Pricing is also expected to be a barrier to access. Pfizer, the only manufacturer currently producing this treatment, has still not disclosed a price for the antiviral though many countries continue to grapple with rising COVID-19 cases. The only indication of potential pricing of the medicine comes from a recently announced agreementwith the US government for the purchase of 10 million treatment courses for US$5.29 billion – which amounts to around $529 per treatment course, an exorbitant price.
While Pfizer is expected to apply a ‘tiered pricing’strategy for supplying low- and middle-income countries, this market segmentation could result in limited access for many middle-income countries. These same countries may also be excluded from an existing voluntary license, thus facing eventual patent barriers that block the entrance of more affordable generics. MSF highlighted this limitation in response to the recently announcedvoluntary license between Pfizer and the UN-backed Medicines Patent Pool on nirmatrelvir/ritonavir, which offers supply to only 95 countries by generic companies that take up the license, covering just 53% of the world’s population and excluding many upper middle-income countries with manufacturing capacity, such as Argentina, Brazil, China, Malaysia and Thailand.
As there is no patent yet on nirmatrelvir and as ritonavir has been off patent since last year*, there is currently a window of opportunity for manufacturers, particularly in the countries excluded from the voluntary license, to establish generic production and supply domestically. Governments should reject patent applications on this life-saving medicine and use all possible measures to remove obstacles, including the use of compulsory licensing, to ensure no barriers for generic production globally. Generic companies in countries like Bangladeshand Indiaare already developing generic versions of this drug, and other countries should follow suit.
Mihir Mankad, Senior Global Health Advocacy and Policy Advisor at MSF-USA:
“To tackle the global COVID-19 pandemic, there needs to be global access to COVID-19 medicines such as the now-FDA-approved antiviral treatment, nirmatrelvir/ritonavir, produced by Pfizer.
“Many low- and middle-income countries, including those in which MSF works, are grappling with overburdened healthcare systems and low rates of COVID-19 vaccination due to extreme inequity in global vaccine access and challenges to implement vaccination and potentially vaccine-evasive and/or more transmissible variants such as currently feared for Omicron. Easy-to-administer oral treatments could ease the burden on overwhelmed hospitals and other essential healthcare services, save lives, and serve as a key tool for health workers trying to manage this pandemic.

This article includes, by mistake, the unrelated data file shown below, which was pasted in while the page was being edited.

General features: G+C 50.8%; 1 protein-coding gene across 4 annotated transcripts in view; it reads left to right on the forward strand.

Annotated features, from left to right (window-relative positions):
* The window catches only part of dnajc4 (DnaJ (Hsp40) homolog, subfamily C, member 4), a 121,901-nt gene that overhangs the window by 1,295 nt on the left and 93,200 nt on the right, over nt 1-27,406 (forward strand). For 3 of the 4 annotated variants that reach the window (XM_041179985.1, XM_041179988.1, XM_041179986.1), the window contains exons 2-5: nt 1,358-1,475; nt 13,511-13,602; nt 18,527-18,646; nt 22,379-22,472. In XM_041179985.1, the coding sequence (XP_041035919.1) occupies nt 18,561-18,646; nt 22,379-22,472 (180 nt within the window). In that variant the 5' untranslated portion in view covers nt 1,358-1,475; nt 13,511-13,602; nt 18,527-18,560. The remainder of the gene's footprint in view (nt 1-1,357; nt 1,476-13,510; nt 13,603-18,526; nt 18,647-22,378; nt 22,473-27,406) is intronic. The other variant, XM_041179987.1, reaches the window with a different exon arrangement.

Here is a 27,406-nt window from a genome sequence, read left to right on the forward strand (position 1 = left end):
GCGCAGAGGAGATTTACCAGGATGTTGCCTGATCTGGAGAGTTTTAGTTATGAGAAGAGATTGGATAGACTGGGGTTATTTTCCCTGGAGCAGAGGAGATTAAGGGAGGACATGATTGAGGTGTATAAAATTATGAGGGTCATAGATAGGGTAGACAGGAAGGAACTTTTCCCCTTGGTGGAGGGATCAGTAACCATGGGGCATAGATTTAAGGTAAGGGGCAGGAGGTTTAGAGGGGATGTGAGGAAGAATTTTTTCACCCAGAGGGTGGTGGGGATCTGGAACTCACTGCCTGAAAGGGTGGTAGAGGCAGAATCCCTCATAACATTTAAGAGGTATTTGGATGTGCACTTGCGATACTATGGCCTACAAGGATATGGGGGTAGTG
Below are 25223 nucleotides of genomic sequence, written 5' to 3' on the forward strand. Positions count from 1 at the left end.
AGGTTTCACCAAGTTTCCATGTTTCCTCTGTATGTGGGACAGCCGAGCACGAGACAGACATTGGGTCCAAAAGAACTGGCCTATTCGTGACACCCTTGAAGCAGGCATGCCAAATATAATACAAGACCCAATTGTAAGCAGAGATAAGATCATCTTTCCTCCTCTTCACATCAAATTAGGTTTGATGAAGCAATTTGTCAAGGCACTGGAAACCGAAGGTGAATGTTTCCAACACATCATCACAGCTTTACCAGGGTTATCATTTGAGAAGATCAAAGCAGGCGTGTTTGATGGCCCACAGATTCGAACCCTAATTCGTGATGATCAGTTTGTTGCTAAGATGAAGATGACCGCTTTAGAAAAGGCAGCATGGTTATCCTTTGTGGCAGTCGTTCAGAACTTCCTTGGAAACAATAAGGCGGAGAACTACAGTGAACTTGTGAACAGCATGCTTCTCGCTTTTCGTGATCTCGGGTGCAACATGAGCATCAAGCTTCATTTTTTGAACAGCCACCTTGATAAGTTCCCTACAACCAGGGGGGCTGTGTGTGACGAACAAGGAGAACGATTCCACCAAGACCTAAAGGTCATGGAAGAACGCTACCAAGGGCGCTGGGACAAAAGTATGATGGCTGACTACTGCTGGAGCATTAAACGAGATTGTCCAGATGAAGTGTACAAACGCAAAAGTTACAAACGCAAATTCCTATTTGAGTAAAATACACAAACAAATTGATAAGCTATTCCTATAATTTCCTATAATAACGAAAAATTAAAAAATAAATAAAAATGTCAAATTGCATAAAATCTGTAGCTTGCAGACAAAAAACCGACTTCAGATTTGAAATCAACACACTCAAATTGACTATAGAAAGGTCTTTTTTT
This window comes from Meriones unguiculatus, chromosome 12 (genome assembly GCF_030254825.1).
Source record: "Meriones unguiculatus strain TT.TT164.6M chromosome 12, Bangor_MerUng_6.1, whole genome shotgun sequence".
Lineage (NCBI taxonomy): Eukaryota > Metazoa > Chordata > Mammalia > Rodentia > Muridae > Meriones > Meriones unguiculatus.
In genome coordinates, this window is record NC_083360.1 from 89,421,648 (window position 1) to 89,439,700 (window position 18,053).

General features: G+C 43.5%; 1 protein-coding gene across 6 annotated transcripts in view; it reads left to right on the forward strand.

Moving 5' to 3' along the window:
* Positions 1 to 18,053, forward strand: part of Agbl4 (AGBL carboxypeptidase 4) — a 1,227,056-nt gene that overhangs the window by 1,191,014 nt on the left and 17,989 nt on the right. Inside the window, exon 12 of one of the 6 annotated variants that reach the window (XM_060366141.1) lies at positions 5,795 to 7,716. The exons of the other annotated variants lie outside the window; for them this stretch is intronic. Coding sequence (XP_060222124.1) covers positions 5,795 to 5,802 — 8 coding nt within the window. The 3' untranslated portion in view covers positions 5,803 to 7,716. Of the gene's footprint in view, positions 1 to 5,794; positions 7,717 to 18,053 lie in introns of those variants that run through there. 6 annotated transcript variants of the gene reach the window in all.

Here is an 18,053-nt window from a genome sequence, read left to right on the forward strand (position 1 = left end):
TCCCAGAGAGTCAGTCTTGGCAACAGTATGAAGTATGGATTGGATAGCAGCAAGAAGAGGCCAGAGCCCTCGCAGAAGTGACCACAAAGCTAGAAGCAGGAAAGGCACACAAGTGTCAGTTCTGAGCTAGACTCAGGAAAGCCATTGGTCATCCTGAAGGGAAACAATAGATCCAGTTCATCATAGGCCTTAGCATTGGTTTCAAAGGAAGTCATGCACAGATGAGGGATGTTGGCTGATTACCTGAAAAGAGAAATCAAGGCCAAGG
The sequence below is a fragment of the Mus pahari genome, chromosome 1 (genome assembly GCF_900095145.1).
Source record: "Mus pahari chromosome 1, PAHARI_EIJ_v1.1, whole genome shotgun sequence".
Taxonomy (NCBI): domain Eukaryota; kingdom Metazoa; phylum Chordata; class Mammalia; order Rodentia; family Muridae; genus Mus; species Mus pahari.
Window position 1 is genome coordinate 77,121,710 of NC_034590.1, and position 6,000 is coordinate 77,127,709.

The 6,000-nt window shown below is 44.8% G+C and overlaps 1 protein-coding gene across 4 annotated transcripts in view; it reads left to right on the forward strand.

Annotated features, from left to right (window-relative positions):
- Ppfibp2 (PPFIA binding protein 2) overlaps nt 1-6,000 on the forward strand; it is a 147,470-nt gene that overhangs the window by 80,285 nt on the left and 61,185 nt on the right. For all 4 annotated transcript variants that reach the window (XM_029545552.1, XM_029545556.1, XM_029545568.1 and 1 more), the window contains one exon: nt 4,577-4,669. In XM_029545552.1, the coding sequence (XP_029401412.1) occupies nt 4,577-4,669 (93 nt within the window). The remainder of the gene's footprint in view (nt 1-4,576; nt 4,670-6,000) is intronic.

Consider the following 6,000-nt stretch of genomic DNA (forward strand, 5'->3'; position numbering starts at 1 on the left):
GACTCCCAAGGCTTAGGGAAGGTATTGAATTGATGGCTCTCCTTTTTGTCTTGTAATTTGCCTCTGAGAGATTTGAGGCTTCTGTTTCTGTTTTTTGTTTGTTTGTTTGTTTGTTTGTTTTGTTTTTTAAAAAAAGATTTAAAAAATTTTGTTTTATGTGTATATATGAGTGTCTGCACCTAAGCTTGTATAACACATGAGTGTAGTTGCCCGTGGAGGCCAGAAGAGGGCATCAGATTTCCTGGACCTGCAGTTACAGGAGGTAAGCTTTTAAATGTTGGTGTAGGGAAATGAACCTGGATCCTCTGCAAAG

“We are deeply concerned by Pfizer’s business-as-usual approach and rich countries’ repeated hoarding of limited supplies, which may leave low- and middle-income countries with virtually no access to this treatment for at least the first half of 2022. Governments in low- and middle-income countries need to be in the driver’s seat instead of companies, and should take immediate steps to ensure sufficient, timely and equitable access to nirmatrelvir/ritonavir. The global health priority must be to increase the supply of affordable treatments for all people in all countries—including by allowing the production and supply of lifesaving, affordable generic medicines for everyone who needs them.
“With patent applications still pending, countries should stand firm and refuse to grant any patents on nirmatrelvir/ritonavir, while generic companies should start preparing to produce the medicine without waiting for Pfizer's permission. If Pfizer is really interested in ensuring global access to this treatment, it should make clear that it will not stand in the way of generic production and competition anywhere, and refrain from imposing intellectual property barriers everywhere for the duration of pandemic.
“One additional way to ensure that everyone in need everywhere has access to COVID-19 therapeutics is for all governments to support the “TRIPS Waiver” proposed by India and South Africa at the World Trade Organization, which seeks to allow countries to remove all major intellectual property barriers in an effort to enable and expand broad global production of lifesaving COVID-19 medical tools.”
* By filing one international patent application (PCT/IB2021/057281, titledNitrile-Containing Antiviral Compounds) under the Patent Cooperation Treaty(PCT), Pfizer can seek the equivalent patent on the drug nirmatrelvir (PF-07321332)in a large number of countries in the future. The PCT application filing date is August 2021 and the PCT timeline of 18 months for international publication will apply. Unless Pfizer requests early publication, this PCT application will be published in the first quarter of 2023 and will enter the national phase consisting of processing the application in the Patent Office of designated countries.
In March 2020, the Ministry of Health of Israel issued a compulsory license on the HIV treatment drugs lopinavir and ritonavir to enable the generic supply as a potential repurposed treatment for COVID-19. In response to Israel’s issuance of a compulsory license, AbbVie announcedthat it will not enforce its patents ritonavir for any purpose anywhere in the world (a “non-assert declaration”) and has subsequently withdrawn some remaining secondary patents.
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